Brent Seabrook: A voice of authority on the Blackhawks
BY MARK LAZERUS firstname.lastname@example.org June 20, 2013 9:20PM
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Updated: June 21, 2013 6:22PM
Brent Seabrook spotted Jonathan Toews in the hotel lounge and asked him the same thing he had been asking him for a couple of days now: “What are you thinking about?”
Toews, absent-mindedly, responded, “Nothing. What are you thinking about?”
“And he looked at me again,” Toews recalled. “And I realized what he wanted me to say, and I snapped back and said, ‘Scoring goals!’ ”
Meet Brent Seabrook. Overtime hero. Stalwart defenseman. Life coach.
His friend, his teammate, his captain was slumping. Toews, the 2010 Conn Smythe winner, had gone 10 games without a goal, and all Seabrook read and heard was how Toews was playing well — how his defense, his draws, his leadership and all the little things he does so well made up for his lack of production.
Seabrook disagreed. And he wanted to make sure Toews did, too.
“To be completely honest, I was sick and tired of hearing everybody talk about everything Jonny’s doing right,” Seabrook said on Thursday. “He’s a great player, he’s one of the best in the league. I just told him that … he’s got to stop thinking about everything he’s doing right and stop worrying about not scoring goals. He has to score goals for us.”
And sure enough, Toews — reunited with Patrick Kane and Bryan Bickell on the Hawks’ top line — got that goal in a 6-5 overtime victory in Game 4 of the Stanley Cup Final, a game won on Seabrook’s second overtime goal of the playoffs.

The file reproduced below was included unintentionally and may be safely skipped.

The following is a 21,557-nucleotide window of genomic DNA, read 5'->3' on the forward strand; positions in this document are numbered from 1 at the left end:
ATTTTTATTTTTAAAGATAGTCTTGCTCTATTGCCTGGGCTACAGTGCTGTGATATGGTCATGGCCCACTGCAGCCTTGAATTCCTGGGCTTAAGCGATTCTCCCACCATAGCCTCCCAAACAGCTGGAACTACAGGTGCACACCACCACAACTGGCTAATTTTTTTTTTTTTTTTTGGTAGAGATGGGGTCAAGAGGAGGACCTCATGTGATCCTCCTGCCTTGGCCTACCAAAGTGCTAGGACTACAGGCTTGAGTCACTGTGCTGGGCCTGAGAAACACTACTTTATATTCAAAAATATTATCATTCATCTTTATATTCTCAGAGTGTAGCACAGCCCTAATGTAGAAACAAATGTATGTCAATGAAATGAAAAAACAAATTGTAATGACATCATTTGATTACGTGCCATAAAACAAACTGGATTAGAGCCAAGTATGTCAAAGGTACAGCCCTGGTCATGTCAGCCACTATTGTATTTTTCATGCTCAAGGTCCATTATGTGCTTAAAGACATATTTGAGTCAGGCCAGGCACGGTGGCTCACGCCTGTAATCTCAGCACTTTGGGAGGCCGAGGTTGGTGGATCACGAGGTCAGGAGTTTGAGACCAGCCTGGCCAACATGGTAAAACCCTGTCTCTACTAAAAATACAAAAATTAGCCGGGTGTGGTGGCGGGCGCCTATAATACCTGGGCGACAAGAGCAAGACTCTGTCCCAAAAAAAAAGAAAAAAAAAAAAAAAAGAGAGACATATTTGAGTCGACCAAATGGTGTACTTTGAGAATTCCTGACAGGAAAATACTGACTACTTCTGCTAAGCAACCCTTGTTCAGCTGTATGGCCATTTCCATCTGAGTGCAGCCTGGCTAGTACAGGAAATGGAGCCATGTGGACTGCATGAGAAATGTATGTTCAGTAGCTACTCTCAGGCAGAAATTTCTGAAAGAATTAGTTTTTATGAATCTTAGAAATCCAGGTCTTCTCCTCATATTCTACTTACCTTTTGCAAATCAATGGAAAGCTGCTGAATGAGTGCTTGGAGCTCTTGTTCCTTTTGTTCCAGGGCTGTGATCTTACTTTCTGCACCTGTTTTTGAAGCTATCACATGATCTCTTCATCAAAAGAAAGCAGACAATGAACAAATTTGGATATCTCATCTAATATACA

Toews is the most heralded captain in the league. Duncan Keith and Patrick Sharp wear an “A” on their sweaters as alternate captains. Kane is among the more talkative, media-friendly personalities in the league. So Seabrook’s voice isn’t often the one the public hears.
But his teammates hear it plenty.
Toews said Seabrook’s the loudest guy in the dressing room before a game as he pumps himself and everyone else up. Hawks coach Joel Quenneville said Seabrook always has been the most vocal on the bench and at practices.
Seabrook followed Toews into the penalty box at Joe Louis Arena after the frazzled captain took his third consecutive penalty in Game 4 against the Detroit Red Wings, smacked Toews on the back and barked in his ear to calm down and collect himself because the Hawks needed him, and needed him to be better.
Seabrook is a couple of years older than Toews, and roomed with him in Toews’ rookie season, so it’s not exactly speaking truth to power. But it underscores Seabrook’s underrated leadership role. Not many players would — or could — do that in such a situation, in such a spotlight. But in his eighth year, Seabrook’s voice commands respect and attention.
“He always says the right things, and he’s a great teammate, a great competitor,” Quenneville said.
Four weeks ago, Seabrook could have used his own motivational speaker. Struggling at both ends of the ice, Seabrook saw his minutes drop considerably. But just as with Toews, Seabrook was sparked by being reunited with a longtime running buddy — in his case, Keith — in Game 5 against the Wings. Since then, Seabrook has been hitting more (4.27 hits per game vs. 3.0 hits per game in the first nine games of the playoffs), blocking more shots (1.4 per game vs. 1.1), and scoring more (three goals, including two overtime winners, vs. none). The Hawks are 9-3 since the pairings were switched.
After a slow start, Seabrook has made his presence felt. Just as he always has made his voice heard.
“He cares about his teammates and he wants guys to have success,” Toews said. “And just as much or more than anybody, he wants to win this thing.”